The History and Government degree program at WVU Tech challenges student to sharpen their analytical skills and allows for a deeper understanding of the world, peoples and governments.
Courses cover a wide range of historical time
periods, and students learn from established research specialists in those
areas. Students are afforded the opportunity
to explore related fields of interest by pursing a minor in political science
This is a recommended major for pre-law students.
Scotty came to WVU Tech from Clay, West Virginia to study history and government and be the first in his family to earn a college degree. While at Tech, he worked as a resident assistant and was a member of the Student Government Association and the Student Activities Board.
Today, Scotty puts his skills to work with WVU Tech as an AmeriCorps VISTA, where he helps to manage community service volunteers and service-learning classes.
Graduates find career opportunities in law, government, civil service, U.S. historical offices, banking, insurance, journalism, archives and military service. The nation’s armed forces look favorably on history graduates among their officers.
Many of our graduates have gone on to pursue graduate degrees in history, archival programs, public history and law.
- Business and management
- Government and public service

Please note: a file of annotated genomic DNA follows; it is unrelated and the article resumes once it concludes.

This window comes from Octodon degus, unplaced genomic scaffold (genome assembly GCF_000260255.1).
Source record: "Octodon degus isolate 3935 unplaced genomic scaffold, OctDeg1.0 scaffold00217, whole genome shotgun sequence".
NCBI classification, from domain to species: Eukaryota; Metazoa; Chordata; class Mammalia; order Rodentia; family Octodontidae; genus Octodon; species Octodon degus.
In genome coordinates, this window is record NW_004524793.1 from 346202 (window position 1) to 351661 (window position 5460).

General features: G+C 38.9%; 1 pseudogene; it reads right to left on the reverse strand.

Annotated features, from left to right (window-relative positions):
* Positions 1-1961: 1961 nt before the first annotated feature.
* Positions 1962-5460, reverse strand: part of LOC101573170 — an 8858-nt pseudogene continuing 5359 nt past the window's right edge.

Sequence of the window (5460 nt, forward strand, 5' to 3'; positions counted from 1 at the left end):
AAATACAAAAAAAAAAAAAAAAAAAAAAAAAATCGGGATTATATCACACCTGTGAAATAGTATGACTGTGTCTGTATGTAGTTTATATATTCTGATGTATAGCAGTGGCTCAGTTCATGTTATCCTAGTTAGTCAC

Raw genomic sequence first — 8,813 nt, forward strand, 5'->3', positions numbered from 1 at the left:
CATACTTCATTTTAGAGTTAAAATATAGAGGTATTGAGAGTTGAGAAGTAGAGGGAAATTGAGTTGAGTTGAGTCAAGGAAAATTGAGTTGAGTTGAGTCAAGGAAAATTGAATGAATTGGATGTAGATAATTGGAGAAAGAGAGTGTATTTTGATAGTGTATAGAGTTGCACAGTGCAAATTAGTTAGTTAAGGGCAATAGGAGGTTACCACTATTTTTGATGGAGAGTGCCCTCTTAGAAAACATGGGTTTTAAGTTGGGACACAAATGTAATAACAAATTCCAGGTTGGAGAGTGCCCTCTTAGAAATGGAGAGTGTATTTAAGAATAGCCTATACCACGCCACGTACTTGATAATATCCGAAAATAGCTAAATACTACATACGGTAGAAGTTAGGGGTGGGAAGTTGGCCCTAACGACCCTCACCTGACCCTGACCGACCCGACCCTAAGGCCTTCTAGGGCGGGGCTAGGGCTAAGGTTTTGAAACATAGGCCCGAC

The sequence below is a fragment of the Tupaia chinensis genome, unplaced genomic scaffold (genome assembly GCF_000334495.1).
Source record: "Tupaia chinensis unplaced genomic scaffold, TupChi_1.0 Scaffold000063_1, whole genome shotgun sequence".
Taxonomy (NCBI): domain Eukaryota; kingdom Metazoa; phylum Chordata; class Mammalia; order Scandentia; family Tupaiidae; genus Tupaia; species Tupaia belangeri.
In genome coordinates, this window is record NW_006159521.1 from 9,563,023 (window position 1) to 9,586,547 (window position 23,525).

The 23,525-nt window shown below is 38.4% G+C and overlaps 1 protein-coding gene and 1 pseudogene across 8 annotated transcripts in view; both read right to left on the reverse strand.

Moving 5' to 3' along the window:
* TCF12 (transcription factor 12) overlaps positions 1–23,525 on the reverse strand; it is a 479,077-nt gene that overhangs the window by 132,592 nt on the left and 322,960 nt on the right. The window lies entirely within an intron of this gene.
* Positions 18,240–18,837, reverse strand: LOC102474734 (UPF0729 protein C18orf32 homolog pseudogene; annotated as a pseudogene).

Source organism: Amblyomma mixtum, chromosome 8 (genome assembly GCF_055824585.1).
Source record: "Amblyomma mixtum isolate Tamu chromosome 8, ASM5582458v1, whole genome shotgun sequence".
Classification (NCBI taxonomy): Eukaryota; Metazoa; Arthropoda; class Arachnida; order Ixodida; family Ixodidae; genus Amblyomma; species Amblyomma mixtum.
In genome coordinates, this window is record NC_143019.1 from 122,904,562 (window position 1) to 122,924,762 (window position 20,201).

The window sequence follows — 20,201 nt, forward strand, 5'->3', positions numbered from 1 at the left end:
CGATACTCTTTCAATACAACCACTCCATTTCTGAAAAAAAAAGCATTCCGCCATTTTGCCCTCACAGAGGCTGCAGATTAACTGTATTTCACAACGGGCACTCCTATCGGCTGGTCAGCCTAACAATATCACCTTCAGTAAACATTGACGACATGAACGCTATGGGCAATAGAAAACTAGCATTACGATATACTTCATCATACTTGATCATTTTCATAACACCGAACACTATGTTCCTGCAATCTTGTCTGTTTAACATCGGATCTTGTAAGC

- Public relations
THINGS YOU'LL LEARN
World history, American history, politics, special topics and the way we look to history for inspiration today.
Revolutions in Science and Technology
This course examines particular periods of intensified change in science and technology to develop general understanding of scientific and technical change. Episodes may include the scientific, industrial, Darwinian or other revolutions.
Hollywood and History
Explore twentieth century American culture, politics and society through film. The class examines the relationship between film and history using films as primary sources for understanding the past.
Appalachian Regional History
Undertake a historical survey of Central Appalachia’s three phases of development: traditional society of the nineteenth century; the transformation of a mountain society by industrialization at the turn of the twentieth century; and contemporary Appalachia.